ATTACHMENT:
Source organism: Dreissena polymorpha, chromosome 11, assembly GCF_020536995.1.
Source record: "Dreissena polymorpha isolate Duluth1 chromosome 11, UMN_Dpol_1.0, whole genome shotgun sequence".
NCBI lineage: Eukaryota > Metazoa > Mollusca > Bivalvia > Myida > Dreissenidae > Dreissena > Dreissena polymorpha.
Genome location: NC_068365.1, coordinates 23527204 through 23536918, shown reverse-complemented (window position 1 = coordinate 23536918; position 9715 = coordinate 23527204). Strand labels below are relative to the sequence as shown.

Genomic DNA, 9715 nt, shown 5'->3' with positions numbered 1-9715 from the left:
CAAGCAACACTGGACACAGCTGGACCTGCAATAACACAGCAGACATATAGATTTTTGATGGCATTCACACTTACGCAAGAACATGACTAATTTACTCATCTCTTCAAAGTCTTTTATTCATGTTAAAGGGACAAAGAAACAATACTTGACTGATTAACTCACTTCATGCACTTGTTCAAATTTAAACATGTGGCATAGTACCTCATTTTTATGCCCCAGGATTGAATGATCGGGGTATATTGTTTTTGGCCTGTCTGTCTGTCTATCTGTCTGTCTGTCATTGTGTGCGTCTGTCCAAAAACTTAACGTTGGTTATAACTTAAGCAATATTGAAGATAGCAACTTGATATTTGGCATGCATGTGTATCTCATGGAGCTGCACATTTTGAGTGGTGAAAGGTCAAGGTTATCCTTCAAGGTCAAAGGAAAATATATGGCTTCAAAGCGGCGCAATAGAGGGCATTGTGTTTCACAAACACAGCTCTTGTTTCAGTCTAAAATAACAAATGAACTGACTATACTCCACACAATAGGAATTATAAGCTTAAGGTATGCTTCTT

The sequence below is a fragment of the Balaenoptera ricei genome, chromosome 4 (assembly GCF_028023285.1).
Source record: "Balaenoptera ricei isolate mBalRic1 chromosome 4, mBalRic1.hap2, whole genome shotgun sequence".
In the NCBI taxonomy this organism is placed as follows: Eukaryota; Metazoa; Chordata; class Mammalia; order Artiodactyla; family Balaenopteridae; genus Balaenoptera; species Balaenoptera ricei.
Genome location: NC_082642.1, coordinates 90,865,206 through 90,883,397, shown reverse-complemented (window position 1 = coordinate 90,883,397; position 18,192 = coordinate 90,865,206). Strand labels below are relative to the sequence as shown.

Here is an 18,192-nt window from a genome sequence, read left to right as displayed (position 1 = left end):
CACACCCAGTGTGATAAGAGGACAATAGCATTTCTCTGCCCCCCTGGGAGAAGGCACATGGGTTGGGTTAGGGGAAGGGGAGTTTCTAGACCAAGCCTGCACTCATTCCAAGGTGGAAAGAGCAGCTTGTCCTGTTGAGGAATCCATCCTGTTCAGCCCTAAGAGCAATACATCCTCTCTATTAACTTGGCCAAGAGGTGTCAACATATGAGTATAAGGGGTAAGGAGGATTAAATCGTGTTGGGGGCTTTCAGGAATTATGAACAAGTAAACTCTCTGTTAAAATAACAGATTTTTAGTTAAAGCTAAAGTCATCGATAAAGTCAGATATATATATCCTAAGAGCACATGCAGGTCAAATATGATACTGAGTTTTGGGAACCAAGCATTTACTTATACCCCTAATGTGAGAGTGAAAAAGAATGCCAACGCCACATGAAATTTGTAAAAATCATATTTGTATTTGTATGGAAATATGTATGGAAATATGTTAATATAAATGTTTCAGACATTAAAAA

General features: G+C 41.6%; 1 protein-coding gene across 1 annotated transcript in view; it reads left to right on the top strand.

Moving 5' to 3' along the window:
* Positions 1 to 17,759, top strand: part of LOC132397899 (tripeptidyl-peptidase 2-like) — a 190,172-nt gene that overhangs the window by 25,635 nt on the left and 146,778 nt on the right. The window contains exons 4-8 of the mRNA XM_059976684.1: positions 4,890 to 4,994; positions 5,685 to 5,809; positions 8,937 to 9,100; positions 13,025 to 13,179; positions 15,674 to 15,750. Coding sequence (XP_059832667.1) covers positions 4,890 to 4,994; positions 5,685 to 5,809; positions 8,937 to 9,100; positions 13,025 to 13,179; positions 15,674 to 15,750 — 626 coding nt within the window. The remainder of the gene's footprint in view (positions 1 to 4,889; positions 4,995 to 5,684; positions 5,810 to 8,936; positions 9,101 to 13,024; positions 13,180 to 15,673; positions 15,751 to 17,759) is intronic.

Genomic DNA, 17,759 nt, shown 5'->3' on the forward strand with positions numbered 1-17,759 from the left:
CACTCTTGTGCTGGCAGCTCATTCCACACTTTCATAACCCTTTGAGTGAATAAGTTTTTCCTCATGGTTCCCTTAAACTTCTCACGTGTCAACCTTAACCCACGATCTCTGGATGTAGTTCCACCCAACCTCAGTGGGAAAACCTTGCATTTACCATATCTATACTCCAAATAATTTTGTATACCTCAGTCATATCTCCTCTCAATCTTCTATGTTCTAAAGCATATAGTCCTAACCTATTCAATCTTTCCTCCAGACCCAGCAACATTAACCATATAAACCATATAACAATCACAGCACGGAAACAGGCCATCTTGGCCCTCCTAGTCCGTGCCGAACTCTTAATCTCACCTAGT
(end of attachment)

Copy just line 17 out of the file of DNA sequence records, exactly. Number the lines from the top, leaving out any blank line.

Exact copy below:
CACTCTTGTGCTGGCAGCTCATTCCACACTTTCATAACCCTTTGAGTGAATAAGTTTTTCCTCATGGTTCCCTTAAACTTCTCACGTGTCAACCTTAACCCACGATCTCTGGATGTAGTTCCACCCAACCTCAGTGGGAAAACCTTGCATTTACCATATCTATACTCCAAATAATTTTGTATACCTCAGTCATATCTCCTCTCAATCTTCTATGTTCTAAAGCATATAGTCCTAACCTATTCAATCTTTCCTCCAGACCCAGCAACATTAACCATATAAACCATATAACAATCACAGCACGGAAACAGGCCATCTTGGCCCTCCTAGTCCGTGCCGAACTCTTAATCTCACCTAGT